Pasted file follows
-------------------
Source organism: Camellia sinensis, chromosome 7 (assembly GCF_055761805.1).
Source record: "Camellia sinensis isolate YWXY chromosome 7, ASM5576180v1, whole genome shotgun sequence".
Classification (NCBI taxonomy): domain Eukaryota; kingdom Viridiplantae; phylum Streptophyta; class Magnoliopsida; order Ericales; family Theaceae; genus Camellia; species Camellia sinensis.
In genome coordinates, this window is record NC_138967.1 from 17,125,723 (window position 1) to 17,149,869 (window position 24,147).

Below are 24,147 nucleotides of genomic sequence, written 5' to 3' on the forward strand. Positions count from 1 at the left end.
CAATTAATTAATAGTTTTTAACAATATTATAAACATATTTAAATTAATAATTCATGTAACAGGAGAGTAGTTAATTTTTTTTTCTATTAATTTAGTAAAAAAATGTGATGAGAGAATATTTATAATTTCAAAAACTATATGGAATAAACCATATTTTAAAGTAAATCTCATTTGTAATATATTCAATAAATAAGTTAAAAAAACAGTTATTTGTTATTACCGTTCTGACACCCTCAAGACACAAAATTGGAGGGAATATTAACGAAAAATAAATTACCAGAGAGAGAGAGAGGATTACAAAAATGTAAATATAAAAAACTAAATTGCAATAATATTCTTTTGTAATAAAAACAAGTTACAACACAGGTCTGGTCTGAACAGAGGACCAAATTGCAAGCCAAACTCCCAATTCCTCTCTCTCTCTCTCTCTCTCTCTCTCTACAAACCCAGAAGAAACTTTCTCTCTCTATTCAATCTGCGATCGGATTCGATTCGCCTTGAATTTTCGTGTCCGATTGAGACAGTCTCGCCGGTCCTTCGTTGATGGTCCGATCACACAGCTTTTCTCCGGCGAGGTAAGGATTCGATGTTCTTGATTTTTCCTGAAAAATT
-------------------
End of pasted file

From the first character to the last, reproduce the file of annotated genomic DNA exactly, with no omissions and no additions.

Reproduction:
Source organism: Camellia sinensis, chromosome 7 (assembly GCF_055761805.1).
Source record: "Camellia sinensis isolate YWXY chromosome 7, ASM5576180v1, whole genome shotgun sequence".
Classification (NCBI taxonomy): domain Eukaryota; kingdom Viridiplantae; phylum Streptophyta; class Magnoliopsida; order Ericales; family Theaceae; genus Camellia; species Camellia sinensis.
In genome coordinates, this window is record NC_138967.1 from 17,125,723 (window position 1) to 17,149,869 (window position 24,147).

Below are 24,147 nucleotides of genomic sequence, written 5' to 3' on the forward strand. Positions count from 1 at the left end.
CAATTAATTAATAGTTTTTAACAATATTATAAACATATTTAAATTAATAATTCATGTAACAGGAGAGTAGTTAATTTTTTTTTCTATTAATTTAGTAAAAAAATGTGATGAGAGAATATTTATAATTTCAAAAACTATATGGAATAAACCATATTTTAAAGTAAATCTCATTTGTAATATATTCAATAAATAAGTTAAAAAAACAGTTATTTGTTATTACCGTTCTGACACCCTCAAGACACAAAATTGGAGGGAATATTAACGAAAAATAAATTACCAGAGAGAGAGAGAGGATTACAAAAATGTAAATATAAAAAACTAAATTGCAATAATATTCTTTTGTAATAAAAACAAGTTACAACACAGGTCTGGTCTGAACAGAGGACCAAATTGCAAGCCAAACTCCCAATTCCTCTCTCTCTCTCTCTCTCTCTCTCTCTACAAACCCAGAAGAAACTTTCTCTCTCTATTCAATCTGCGATCGGATTCGATTCGCCTTGAATTTTCGTGTCCGATTGAGACAGTCTCGCCGGTCCTTCGTTGATGGTCCGATCACACAGCTTTTCTCCGGCGAGGTAAGGATTCGATGTTCTTGATTTTTCCTGAAAAATT